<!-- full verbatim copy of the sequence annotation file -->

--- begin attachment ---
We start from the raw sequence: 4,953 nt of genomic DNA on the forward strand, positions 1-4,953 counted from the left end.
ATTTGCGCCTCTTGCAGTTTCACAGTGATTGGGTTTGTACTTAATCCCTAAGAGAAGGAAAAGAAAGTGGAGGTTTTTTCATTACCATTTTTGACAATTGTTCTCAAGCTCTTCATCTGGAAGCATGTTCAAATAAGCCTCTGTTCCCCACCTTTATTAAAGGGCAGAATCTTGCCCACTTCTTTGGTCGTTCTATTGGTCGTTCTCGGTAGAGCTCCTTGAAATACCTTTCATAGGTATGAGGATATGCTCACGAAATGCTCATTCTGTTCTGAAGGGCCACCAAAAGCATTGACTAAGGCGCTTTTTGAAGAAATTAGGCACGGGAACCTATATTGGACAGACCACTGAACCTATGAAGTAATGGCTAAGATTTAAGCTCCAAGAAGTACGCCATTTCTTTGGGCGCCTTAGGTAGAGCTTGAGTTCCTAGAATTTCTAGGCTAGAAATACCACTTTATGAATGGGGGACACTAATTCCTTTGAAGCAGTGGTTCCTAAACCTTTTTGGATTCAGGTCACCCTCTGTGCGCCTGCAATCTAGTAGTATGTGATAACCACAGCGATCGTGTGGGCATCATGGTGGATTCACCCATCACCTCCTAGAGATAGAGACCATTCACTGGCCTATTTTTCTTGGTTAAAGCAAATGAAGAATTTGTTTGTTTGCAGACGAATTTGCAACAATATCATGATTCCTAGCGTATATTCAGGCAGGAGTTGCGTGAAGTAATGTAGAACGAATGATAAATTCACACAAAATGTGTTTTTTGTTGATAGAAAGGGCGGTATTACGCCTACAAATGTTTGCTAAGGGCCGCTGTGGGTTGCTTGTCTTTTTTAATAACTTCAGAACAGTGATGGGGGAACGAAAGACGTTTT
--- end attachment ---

We start from the raw sequence: 4,953 nt of genomic DNA on the forward strand, positions 1-4,953 counted from the left end.
ATTTGCGCCTCTTGCAGTTTCACAGTGATTGGGTTTGTACTTAATCCCTAAGAGAAGGAAAAGAAAGTGGAGGTTTTTTCATTACCATTTTTGACAATTGTTCTCAAGCTCTTCATCTGGAAGCATGTTCAAATAAGCCTCTGTTCCCCACCTTTATTAAAGGGCAGAATCTTGCCCACTTCTTTGGTCGTTCTATTGGTCGTTCTCGGTAGAGCTCCTTGAAATACCTTTCATAGGTATGAGGATATGCTCACGAAATGCTCATTCTGTTCTGAAGGGCCACCAAAAGCATTGACTAAGGCGCTTTTTGAAGAAATTAGGCACGGGAACCTATATTGGACAGACCACTGAACCTATGAAGTAATGGCTAAGATTTAAGCTCCAAGAAGTACGCCATTTCTTTGGGCGCCTTAGGTAGAGCTTGAGTTCCTAGAATTTCTAGGCTAGAAATACCACTTTATGAATGGGGGACACTAATTCCTTTGAAGCAGTGGTTCCTAAACCTTTTTGGATTCAGGTCACCCTCTGTGCGCCTGCAATCTAGTAGTATGTGATAACCACAGCGATCGTGTGGGCATCATGGTGGATTCACCCATCACCTCCTAGAGATAGAGACCATTCACTGGCCTATTTTTCTTGGTTAAAGCAAATGAAGAATTTGTTTGTTTGCAGACGAATTTGCAACAATATCATGATTCCTAGCGTATATTCAGGCAGGAGTTGCGTGAAGTAATGTAGAACGAATGATAAATTCACACAAAATGTGTTTTTTGTTGATAGAAAGGGCGGTATTACGCCTACAAATGTTTGCTAAGGGCCGCTGTGGGTTGCTTGTCTTTTTTAATAACTTCAGAACAGTGATGGGGGAACGAAAGACGTTTT